Something must give. Though shippers may not want to hear it, here’s a potential way out: Maybe it’s time to put younger rail cars in salt service.

Fig. 2: The corrosion protection package for this hopper car in salt service consisted of a zinc-rich primer followed by an epoxy. The photograph was taken five years after system installation. Photo: Courtesy of the Author

Rethinking Corrosion Protection for Salt Service

This section is titled “Rethinking,” but maybe more appropriately, we should focus on simply thinking about it at all.

The experienced shipper knows that in today’s current way of operating, it is cost-prohibitive to apply and maintain even minimum corrosion protection for salt cars, which would consist of one or two coats of epoxy on the interior and a single coat of direct-to-metal (DTM) epoxy on the exterior.  Salt would ruin that system in two or three years, the same duration the car would be in service if it hadn’t been lined or coated at all. But the math pencils out differently if shippers treat salt cars less like salt cars and more like other steel assets exposed to corrosive attack.

For salt car linings, consider a low- or no-VOC, thin-film, self-priming, hybrid elastomeric polyurethane. Thin-film versions of these advanced formulas offer exceptional barrier properties, strong abrasion resistance, great flexibility and elongation for impact and reverse impact damage resistance, and excellent protection against corrosion in aggressive environments. They’re safe, too: 100%-solids options make confined-space application better for rail car lining applicators.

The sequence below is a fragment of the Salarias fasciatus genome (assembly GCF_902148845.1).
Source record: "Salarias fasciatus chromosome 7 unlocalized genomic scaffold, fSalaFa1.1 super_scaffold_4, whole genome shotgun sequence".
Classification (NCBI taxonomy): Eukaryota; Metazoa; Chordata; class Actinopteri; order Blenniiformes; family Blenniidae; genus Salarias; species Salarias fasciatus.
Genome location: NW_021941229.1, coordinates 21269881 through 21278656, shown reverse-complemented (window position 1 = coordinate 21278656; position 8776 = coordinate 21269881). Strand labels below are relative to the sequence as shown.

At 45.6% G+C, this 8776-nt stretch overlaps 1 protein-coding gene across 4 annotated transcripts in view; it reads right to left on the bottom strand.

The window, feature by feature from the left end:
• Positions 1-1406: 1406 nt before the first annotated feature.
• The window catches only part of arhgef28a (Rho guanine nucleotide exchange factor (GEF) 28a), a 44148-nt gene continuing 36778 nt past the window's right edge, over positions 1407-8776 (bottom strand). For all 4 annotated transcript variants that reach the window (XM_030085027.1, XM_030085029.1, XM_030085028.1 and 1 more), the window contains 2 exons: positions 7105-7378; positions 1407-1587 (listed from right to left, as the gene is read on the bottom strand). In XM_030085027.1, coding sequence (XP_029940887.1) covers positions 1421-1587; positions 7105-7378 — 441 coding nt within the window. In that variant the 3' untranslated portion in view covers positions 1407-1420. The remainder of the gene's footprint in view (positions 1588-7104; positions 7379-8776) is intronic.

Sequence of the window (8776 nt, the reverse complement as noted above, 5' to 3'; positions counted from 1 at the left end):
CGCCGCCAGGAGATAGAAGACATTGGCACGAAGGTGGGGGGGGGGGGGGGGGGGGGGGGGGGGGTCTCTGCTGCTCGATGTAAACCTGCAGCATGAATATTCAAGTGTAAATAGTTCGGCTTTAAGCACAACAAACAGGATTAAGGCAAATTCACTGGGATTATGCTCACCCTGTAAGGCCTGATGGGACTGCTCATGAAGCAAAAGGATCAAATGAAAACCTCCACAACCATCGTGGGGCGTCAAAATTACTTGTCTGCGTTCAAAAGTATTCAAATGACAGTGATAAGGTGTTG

Provided a hybrid elastomeric polyurethane rail car lining is properly maintained, it is plausible to expect twice the service life or longer with no total blast or reline.

For exterior corrosion protection, consider a conventional organic zinc-rich primer followed by an epoxy. Compared to the more rudimentary direct-to-metal epoxy coatings typical of most rail cars, the sacrificial zinc in a zinc primer provides galvanic protection against corrosion.

It’s true that a more comprehensive system consisting of zinc primers is ordinarily off the table for any rail shipper because the added cost and shop time is not worth what amounts to overkill corrosion protection. But for salt shippers, that overkill is compared against doing nothing, and today’s shortage of end-of-life salt cars means doing nothing is no longer feasible.

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Rapid Prep, LLC

As with hybrid elastomeric polyurethanes, it is not outlandish to double the expected service life of a salt car when its zinc-epoxy exterior corrosion protection system is properly maintained.

Fig. 3: The interior lining of this salt car consists of a single coat of epoxy. Its poor condition is typical of a car in salt service. Photo: Courtesy of the Author

Is Today’s Shortage Just a Blip?